From what I’ve seen so far, the print Sharpening that is done by Capture One when set at 25 is enough for my own images. You may need to change this depending on how sharp your original image is, and also it may need to be increased for larger prints too, but for now, I’ve been leaving this at 25.
You can set your margins depending on how much border you want. I use my 7:13% offset border, to raise the image up slightly, and you can see the dimensions I use in my Print Borders spreadsheet that you can download here. Once you have entered your border dimensions, click the Templates pulldown, and select Save User Template. In this screenshot (above) you can see that I called this one 18 x 24 inches 7-13 borders.
So, once that’s set up, I can quickly recall my margin sizes and I’m ready to hit the Print button. Another very cool thing about printing from Capture One Pro, is that when I switch from Landscape to Portrait orientation, it automatically switches the borders around for me, so I no longer have to save a separate template for each orientation.
No File Names!
The only thing that I don’t like about printing from Capture One Pro, and I’m hoping this will be changed very soon, is that it does not pass the filename to the printer. It prints everything as Untitled, and that renders the Accounting Manager with my Canon large format printer pretty much useless.
I need to be able to identify the files printed to find the print costs, and when they all say Untitled, that becomes a pain, especially when I sometimes have to show the costs to customers via email, because without their filename in the accounting information, I could be charging them for any old print.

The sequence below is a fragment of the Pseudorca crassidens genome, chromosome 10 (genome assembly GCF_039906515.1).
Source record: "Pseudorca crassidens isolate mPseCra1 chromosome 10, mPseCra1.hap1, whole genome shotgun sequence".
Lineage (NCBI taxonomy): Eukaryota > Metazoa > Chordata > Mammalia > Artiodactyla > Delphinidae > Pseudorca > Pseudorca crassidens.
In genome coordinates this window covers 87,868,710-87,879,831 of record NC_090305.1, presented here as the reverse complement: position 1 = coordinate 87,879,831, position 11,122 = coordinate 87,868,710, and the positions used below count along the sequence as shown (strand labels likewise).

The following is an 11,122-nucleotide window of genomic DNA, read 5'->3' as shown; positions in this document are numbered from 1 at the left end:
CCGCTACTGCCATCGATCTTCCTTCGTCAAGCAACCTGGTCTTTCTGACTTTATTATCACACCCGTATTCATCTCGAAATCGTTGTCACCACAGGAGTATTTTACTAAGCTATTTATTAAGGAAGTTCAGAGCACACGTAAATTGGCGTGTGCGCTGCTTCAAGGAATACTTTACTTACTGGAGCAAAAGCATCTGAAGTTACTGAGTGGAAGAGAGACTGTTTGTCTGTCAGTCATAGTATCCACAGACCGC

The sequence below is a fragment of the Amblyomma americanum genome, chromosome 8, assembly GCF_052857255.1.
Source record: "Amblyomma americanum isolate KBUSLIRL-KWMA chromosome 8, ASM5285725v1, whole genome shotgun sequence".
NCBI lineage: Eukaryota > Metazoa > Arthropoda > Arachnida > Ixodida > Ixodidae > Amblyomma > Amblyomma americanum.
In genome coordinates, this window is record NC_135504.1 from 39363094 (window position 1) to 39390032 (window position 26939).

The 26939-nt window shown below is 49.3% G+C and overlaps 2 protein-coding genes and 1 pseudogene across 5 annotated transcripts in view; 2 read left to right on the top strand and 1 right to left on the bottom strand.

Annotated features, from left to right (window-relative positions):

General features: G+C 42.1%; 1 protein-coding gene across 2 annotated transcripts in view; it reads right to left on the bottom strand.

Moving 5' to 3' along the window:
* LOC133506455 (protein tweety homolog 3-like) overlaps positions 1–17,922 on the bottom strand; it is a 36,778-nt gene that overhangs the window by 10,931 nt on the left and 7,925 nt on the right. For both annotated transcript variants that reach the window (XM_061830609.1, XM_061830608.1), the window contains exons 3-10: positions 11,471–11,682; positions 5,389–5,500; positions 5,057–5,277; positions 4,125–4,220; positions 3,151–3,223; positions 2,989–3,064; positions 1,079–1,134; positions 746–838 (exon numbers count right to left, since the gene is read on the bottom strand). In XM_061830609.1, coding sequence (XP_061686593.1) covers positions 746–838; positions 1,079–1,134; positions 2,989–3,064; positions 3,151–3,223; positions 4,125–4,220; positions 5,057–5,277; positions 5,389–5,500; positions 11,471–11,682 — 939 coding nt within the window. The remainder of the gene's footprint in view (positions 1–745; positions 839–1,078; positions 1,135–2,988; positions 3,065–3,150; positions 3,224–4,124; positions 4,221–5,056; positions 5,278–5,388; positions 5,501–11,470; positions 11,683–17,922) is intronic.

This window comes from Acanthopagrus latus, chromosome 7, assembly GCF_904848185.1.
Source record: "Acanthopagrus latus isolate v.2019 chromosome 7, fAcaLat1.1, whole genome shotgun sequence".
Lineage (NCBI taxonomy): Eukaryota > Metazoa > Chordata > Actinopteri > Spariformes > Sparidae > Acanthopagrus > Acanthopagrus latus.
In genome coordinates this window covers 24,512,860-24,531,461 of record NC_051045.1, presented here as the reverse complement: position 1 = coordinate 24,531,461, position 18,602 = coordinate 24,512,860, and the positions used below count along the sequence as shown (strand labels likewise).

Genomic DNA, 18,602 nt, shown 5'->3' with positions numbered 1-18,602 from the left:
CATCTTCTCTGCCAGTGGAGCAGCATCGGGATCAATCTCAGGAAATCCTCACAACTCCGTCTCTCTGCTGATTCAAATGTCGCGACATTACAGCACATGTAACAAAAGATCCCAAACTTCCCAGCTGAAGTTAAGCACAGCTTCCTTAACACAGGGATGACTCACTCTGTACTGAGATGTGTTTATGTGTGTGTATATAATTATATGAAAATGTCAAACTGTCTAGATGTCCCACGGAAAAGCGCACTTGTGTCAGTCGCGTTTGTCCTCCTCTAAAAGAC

See You on the Flip-side!
OK, so we’ll wrap it up there for this week. As I said, I’ll be in Greenland when this is released, and I’m not sure I’ll be able to record an extra episode or two while I’m in Reykjavik, before I start my Iceland tour, so there may be a bit of a blank before I get caught up again at the end of September. Do stay with me though, because I’ll be back, and I’m looking forward to sharing my new work with you and putting together a tutorial on how I’m processing my images in Capture One Pro 9 as well.
Capture One Pro 10% Discount
Please note that due to changes in Phase One, the discount code that I mentioned in the Podcast is no longer valid.
Also, note that you can download a fully working trial version of Capture One Pro from the Phase One Web site, and try it out for a full 30 days before you buy. See if you love it as much as I do.
Download Capture One Pro here: https://mbp.ac/c1download
Music by Martin Bailey